Last week, the world’s top technology companies gathered in Las Vegas to show off the newest achievements in tech’s unending quest to
make humans obsolete improve our daily lives. There are many incredible advancements in food prep technology to get excited about, like these gangly robot arms that can squeeze out dollops of sriracha and are not meant for squeezing the life out of their human oppressors:
Over at the LG booth robots were operating a full restaurant, handling all front and back of house operations. CNET reports that the lone human working the restaurant emphasized “he was better able to focus on his customers” now that the robots were firmly in charge of things.
GE debuted the next generation of its Kitchen Hub interactive smart kitchen and ventilation system. According to a press release, the new Kitchen Hub comes with a built-in microwave and a camera inside the oven with AI-integrated cooking technology that will “help the home chef select a recipe based on available ingredients detected by a camera, assist in detection of doneness of food items, raise or lower oven temperature and note any missing ingredients.” The emphasis on this appliance’s many, many cameras might be unnerving to some.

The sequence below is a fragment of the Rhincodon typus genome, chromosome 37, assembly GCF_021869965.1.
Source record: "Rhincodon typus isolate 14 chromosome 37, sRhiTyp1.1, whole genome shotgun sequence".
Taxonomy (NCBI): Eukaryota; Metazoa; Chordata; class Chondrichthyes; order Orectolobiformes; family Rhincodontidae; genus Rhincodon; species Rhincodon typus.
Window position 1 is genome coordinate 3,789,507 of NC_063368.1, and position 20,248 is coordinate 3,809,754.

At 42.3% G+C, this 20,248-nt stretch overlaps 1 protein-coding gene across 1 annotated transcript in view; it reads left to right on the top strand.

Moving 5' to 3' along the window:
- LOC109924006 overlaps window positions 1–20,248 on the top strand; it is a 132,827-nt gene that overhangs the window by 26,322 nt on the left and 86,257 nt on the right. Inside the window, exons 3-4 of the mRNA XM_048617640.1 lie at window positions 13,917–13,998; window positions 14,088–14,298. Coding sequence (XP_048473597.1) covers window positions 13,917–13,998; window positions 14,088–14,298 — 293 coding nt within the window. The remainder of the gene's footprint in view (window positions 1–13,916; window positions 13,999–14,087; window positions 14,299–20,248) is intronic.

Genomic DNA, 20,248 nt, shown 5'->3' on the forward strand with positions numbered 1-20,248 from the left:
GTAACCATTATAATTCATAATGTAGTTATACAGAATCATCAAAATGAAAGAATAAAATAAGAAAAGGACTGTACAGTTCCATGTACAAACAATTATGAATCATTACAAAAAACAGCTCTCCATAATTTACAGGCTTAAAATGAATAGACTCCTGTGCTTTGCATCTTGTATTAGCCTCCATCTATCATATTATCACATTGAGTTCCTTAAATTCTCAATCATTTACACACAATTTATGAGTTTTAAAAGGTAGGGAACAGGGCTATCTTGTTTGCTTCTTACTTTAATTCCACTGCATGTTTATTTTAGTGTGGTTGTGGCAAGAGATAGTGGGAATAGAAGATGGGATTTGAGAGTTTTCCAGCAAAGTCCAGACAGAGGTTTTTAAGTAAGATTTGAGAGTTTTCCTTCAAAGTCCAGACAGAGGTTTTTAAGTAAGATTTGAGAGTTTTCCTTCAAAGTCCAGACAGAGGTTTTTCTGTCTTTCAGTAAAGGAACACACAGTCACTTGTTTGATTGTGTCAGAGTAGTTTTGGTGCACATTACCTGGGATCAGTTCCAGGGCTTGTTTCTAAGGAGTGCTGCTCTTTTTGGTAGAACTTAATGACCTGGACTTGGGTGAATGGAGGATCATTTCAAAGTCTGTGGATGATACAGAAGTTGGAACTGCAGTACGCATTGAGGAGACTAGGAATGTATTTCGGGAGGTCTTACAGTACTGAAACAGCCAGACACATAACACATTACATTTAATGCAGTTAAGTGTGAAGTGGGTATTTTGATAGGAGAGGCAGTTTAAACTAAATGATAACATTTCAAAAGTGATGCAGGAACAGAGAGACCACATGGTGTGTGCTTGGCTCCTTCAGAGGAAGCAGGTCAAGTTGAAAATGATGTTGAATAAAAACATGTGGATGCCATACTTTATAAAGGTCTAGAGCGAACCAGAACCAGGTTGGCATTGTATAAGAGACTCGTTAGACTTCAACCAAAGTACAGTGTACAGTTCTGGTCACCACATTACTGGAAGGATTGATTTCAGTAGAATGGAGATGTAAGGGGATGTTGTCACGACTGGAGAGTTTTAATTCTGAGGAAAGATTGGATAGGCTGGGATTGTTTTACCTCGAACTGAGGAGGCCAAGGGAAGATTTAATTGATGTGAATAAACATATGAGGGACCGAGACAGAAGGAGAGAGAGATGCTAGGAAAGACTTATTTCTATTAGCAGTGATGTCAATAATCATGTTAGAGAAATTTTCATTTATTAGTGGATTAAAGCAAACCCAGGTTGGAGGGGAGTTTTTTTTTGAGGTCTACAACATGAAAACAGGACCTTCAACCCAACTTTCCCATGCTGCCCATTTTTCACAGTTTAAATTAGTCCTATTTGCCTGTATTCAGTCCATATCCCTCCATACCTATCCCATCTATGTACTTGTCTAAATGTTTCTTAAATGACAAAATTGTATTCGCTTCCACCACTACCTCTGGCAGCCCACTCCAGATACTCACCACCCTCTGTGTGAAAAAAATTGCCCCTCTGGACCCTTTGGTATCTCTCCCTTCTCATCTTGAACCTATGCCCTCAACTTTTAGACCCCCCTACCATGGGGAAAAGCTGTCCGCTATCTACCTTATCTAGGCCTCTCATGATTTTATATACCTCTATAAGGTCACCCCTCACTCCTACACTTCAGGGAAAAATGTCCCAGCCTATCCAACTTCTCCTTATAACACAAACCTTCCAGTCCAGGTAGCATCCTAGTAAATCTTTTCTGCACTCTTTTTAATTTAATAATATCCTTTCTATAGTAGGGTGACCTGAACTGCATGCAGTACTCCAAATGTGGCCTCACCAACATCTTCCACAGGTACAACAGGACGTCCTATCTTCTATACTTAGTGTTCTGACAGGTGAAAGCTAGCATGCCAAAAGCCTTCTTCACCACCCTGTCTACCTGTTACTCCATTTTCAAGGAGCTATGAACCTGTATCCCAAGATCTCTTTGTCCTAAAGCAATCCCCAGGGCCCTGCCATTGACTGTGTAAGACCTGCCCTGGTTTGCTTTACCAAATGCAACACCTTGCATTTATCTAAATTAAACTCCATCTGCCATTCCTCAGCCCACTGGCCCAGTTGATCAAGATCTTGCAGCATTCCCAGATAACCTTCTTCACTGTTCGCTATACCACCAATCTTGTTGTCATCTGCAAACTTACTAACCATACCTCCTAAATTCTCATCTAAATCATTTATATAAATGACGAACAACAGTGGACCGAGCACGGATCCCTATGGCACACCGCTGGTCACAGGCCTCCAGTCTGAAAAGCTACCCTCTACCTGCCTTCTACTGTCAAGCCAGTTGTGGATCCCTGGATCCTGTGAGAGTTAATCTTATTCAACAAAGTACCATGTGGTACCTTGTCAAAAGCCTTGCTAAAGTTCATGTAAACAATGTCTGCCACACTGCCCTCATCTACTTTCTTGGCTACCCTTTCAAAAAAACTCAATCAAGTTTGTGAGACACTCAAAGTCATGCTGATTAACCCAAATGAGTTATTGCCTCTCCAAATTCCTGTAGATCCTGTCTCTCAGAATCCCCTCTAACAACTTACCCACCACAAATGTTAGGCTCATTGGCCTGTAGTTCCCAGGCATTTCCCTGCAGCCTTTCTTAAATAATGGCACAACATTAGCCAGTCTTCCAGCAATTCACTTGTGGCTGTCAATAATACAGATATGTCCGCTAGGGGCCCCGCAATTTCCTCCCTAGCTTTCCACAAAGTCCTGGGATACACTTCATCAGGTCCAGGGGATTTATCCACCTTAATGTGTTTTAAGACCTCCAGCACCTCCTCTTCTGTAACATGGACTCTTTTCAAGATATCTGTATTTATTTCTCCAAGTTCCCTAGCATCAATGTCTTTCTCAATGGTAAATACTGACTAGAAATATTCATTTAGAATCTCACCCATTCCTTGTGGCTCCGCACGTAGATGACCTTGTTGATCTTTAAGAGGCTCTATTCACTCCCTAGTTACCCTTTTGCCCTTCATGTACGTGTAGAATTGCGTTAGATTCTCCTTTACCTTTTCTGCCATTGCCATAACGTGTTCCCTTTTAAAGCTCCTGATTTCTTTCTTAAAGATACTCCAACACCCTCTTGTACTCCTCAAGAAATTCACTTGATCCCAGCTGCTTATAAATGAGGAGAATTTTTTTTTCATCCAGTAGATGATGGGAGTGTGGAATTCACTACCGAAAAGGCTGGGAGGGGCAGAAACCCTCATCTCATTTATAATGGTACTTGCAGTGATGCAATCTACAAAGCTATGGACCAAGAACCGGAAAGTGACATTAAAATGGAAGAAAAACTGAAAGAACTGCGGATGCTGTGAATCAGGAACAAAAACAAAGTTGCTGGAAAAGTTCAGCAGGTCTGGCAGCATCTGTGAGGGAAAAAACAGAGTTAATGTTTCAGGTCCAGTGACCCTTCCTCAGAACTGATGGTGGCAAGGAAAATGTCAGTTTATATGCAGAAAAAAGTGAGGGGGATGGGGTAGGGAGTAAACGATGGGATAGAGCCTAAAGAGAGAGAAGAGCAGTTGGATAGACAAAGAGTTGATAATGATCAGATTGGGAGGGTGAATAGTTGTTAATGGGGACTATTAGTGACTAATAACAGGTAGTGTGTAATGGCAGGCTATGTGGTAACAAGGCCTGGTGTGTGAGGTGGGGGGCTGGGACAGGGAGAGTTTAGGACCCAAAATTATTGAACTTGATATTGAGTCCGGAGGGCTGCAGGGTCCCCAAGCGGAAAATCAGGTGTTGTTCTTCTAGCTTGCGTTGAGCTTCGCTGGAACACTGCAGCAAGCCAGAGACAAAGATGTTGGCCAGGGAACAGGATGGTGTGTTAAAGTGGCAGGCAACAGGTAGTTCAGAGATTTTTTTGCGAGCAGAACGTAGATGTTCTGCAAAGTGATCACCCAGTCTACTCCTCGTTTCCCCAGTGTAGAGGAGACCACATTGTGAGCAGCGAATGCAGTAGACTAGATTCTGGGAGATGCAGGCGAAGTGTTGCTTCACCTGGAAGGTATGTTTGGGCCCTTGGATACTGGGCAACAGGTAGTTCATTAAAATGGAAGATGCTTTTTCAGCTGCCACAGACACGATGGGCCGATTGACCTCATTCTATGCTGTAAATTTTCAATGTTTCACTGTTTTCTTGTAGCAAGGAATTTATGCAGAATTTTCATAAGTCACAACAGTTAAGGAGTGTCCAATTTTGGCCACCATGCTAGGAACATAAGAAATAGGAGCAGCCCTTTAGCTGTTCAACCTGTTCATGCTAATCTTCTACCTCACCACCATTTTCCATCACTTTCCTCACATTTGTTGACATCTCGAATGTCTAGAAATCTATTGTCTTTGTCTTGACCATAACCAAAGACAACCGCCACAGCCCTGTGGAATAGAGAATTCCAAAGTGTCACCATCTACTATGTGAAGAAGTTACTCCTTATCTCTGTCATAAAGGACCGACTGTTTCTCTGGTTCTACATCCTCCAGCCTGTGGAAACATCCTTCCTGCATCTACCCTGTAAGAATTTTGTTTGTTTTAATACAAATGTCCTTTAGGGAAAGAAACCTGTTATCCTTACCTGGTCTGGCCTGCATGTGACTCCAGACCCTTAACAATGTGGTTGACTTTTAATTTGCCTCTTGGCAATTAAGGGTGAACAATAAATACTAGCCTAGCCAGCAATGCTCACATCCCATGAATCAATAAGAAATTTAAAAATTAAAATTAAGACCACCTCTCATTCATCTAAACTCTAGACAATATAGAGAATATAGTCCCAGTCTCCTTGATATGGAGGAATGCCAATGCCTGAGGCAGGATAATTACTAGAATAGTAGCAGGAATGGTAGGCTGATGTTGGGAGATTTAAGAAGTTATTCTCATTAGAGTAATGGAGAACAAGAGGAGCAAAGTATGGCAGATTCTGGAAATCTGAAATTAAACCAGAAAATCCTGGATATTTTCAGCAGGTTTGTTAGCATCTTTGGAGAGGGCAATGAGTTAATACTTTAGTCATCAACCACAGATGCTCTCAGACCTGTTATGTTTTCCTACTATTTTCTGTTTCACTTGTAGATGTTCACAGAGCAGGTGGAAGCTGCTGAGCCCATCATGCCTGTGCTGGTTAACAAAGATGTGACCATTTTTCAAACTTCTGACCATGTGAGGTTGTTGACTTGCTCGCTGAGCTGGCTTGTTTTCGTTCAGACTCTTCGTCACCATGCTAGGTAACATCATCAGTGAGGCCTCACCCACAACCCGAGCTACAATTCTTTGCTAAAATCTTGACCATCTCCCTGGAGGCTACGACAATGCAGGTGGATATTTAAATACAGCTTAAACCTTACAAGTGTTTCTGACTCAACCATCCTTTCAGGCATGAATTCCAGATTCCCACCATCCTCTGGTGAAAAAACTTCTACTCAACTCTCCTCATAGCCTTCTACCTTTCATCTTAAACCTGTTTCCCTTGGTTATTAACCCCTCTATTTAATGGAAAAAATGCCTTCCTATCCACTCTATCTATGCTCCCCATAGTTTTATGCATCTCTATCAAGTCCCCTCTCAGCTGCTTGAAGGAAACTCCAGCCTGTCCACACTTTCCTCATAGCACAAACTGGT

The Kitchen Hub also features a camera function that allows you to watch your food cooking from your phone, a live video chat function with multiple camera angles, and an overhead cooktop-facing camera with lighting “to make it easier than ever to share the latest culinary masterpiece on social media.” But the big question at CES was not “Will the presence of dozens of cameras inside my kitchen put me at a disadvantage when the singularity occurs?” Instead, it seemed to be, “Will the new Kitchen Hub allow me to watch Netflix on my microwave?” And the answer to the latter is yes.